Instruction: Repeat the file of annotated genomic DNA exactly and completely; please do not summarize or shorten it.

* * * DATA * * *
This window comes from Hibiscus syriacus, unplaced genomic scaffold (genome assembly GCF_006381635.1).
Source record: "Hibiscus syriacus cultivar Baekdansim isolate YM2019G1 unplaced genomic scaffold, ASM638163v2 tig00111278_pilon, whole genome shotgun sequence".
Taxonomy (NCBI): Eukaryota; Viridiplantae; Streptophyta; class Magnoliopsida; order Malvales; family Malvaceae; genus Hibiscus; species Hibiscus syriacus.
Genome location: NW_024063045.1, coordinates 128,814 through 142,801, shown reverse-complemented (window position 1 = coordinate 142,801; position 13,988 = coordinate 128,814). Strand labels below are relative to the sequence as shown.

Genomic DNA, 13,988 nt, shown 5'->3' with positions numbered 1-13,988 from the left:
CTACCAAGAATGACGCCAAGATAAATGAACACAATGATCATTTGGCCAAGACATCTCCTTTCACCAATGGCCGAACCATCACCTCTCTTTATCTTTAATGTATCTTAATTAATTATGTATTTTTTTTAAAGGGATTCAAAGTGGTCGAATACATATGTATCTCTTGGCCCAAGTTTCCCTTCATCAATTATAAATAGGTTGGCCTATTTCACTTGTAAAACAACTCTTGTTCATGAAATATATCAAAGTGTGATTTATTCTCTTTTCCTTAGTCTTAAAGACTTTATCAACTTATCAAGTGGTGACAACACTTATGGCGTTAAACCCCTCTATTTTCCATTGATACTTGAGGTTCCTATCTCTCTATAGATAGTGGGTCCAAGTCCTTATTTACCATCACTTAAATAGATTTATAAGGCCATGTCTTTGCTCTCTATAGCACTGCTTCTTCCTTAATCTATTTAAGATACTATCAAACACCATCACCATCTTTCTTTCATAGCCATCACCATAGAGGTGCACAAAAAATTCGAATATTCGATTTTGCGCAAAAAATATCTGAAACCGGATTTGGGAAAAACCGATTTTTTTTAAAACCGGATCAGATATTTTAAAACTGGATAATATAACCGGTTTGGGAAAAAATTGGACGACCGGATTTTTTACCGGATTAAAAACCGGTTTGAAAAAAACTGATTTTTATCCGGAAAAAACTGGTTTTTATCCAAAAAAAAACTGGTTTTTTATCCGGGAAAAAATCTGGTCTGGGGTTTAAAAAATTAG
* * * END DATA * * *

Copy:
This window comes from Hibiscus syriacus, unplaced genomic scaffold (genome assembly GCF_006381635.1).
Source record: "Hibiscus syriacus cultivar Baekdansim isolate YM2019G1 unplaced genomic scaffold, ASM638163v2 tig00111278_pilon, whole genome shotgun sequence".
Taxonomy (NCBI): Eukaryota; Viridiplantae; Streptophyta; class Magnoliopsida; order Malvales; family Malvaceae; genus Hibiscus; species Hibiscus syriacus.
Genome location: NW_024063045.1, coordinates 128,814 through 142,801, shown reverse-complemented (window position 1 = coordinate 142,801; position 13,988 = coordinate 128,814). Strand labels below are relative to the sequence as shown.

Genomic DNA, 13,988 nt, shown 5'->3' with positions numbered 1-13,988 from the left:
CTACCAAGAATGACGCCAAGATAAATGAACACAATGATCATTTGGCCAAGACATCTCCTTTCACCAATGGCCGAACCATCACCTCTCTTTATCTTTAATGTATCTTAATTAATTATGTATTTTTTTTAAAGGGATTCAAAGTGGTCGAATACATATGTATCTCTTGGCCCAAGTTTCCCTTCATCAATTATAAATAGGTTGGCCTATTTCACTTGTAAAACAACTCTTGTTCATGAAATATATCAAAGTGTGATTTATTCTCTTTTCCTTAGTCTTAAAGACTTTATCAACTTATCAAGTGGTGACAACACTTATGGCGTTAAACCCCTCTATTTTCCATTGATACTTGAGGTTCCTATCTCTCTATAGATAGTGGGTCCAAGTCCTTATTTACCATCACTTAAATAGATTTATAAGGCCATGTCTTTGCTCTCTATAGCACTGCTTCTTCCTTAATCTATTTAAGATACTATCAAACACCATCACCATCTTTCTTTCATAGCCATCACCATAGAGGTGCACAAAAAATTCGAATATTCGATTTTGCGCAAAAAATATCTGAAACCGGATTTGGGAAAAACCGATTTTTTTTAAAACCGGATCAGATATTTTAAAACTGGATAATATAACCGGTTTGGGAAAAAATTGGACGACCGGATTTTTTACCGGATTAAAAACCGGTTTGAAAAAAACTGATTTTTATCCGGAAAAAACTGGTTTTTATCCAAAAAAAAACTGGTTTTTTATCCGGGAAAAAATCTGGTCTGGGGTTTAAAAAATTAG